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We need more meaningful metrics for patient experience | Viewpoint

Article

While companies value customer loyalty, what people want from the healthcare industry is value for their time.

Focus on NPS is unfortunate

The consumerization of healthcare has driven healthcare leaders to adopt measurement tools that most consumer-facing companies employ.

When providers focus on the value they create for the time that patients spend with them, they create better experiences, the authors suggest. (Image credit: ©Gregory Miller - stock.adobe.com)

When providers focus on the value they create for the time that patients spend with them, they create better experiences, the authors suggest. (Image credit: ©Gregory Miller - stock.adobe.com)

Unfortunately, not all of those tools worked as well as was advertised. For experience strategists in healthcare, the least effective tool today is the Net Promoter Score (NPS). Net Promoter Score is the most widely used consumer experience assessment metric. And some people absolutely swear by it.

We don’t. And the reasons are:

  • It was designed 25 years ago for a much different economic environment.
  • It discourages people to fill out surveys because it’s so overused.
  • It doesn’t measure the experience; it simply indicates some form of loyalty may exist.
  • Most people who respond aren’t answering the actual question. They see it as a patient satisfaction score.

Toward time well spent

In many ways, consumer goods and services companies could learn a thing or two from healthcare about metrics. Because of value-based care, many healthcare providers use outcome-oriented measures to assess their patient population.

Tools like Patient Activation Measure (PAM), Patient Health Engagement (PHE), Altarum Consumer Engagement (ACE) are, in our opinion, far superior to NPS as gauges of patient engagement with their health. They are not intended to measure the value of the experience but provide real insights on customer engagement and its influence on health outcomes. And that’s more than consumer goods and services companies can say.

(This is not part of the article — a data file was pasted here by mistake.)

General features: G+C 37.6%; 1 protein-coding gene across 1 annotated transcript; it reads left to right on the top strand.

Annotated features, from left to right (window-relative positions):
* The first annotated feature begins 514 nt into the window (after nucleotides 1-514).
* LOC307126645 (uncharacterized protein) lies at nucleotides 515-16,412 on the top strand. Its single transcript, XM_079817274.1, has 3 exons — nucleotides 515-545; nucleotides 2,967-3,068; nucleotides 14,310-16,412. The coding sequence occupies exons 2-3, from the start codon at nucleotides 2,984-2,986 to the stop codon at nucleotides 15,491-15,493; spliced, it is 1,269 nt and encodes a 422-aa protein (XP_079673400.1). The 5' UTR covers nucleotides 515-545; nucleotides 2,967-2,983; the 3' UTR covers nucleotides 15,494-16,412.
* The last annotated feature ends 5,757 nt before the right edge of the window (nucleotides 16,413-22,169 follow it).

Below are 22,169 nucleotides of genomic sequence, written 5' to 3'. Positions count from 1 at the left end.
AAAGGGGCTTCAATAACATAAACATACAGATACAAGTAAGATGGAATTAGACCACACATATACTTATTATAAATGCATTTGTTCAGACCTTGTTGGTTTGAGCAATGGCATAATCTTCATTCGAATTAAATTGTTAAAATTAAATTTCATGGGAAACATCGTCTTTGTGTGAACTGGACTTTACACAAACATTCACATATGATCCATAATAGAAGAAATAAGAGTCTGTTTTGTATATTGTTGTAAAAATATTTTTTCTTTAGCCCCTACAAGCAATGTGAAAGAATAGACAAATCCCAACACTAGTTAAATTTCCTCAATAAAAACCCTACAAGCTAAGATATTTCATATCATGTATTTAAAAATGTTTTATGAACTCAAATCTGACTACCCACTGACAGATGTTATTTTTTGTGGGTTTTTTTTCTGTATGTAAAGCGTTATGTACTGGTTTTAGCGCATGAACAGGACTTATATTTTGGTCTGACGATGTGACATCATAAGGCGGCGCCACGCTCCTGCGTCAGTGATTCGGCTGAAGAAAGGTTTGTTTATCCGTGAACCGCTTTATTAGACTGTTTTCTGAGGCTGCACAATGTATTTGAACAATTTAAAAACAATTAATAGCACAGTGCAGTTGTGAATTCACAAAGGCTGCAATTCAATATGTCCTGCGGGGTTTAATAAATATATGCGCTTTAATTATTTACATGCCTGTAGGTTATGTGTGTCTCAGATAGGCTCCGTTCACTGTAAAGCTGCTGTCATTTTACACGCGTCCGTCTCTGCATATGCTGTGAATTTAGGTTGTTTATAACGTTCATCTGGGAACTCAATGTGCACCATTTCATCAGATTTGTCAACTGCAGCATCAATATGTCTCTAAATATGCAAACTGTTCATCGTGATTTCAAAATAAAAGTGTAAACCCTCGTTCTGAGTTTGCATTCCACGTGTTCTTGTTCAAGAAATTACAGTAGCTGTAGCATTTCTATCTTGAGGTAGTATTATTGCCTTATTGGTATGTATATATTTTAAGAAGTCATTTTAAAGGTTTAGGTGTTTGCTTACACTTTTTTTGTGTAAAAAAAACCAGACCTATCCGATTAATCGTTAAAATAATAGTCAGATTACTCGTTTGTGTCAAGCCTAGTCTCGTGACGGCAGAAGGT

While companies value customer loyalty, what people want from the healthcare industry is value for their time. When solution providers focus on the value they create for the time that patients and customers spend with them, they create better experiences. People are busy. They want something meaningful for the time they spend with you. If you can deliver value for time, they will return, and they will share the value of their experiences with others.

There are three types of “time” that we think companies should be focused on: time well saved, time well spent in the moment, and time well invested. All companies need to eliminate time wasters and create value for time spent.

Three key questions

Here are three questions to ask yourself when determining whether an experience creates value:

  1. Does the experience get the job done for the customer?
  2. Is the customer truly engaged with the experience?
  3. Does the customer see the value of the time they spend with the healthcare provider?

Getting the job done, real engagement, and time value are the three factors that make up the Time Well Spent metric.

Unlike NPS, these three types of questions get to the heart of the matter and help you as an organization focus on creating the right kinds of experiences for patients that will help them improve and want to return.

About the authors

David Norton is the founder and principal of Stone Mantel, a consultancy focusing on customer and employee experience strategy. Mary Putman is chief consultancy officer of Stone Mantel, and Tiffany Mura is strategic lead of healthcare at Stone Mantel.

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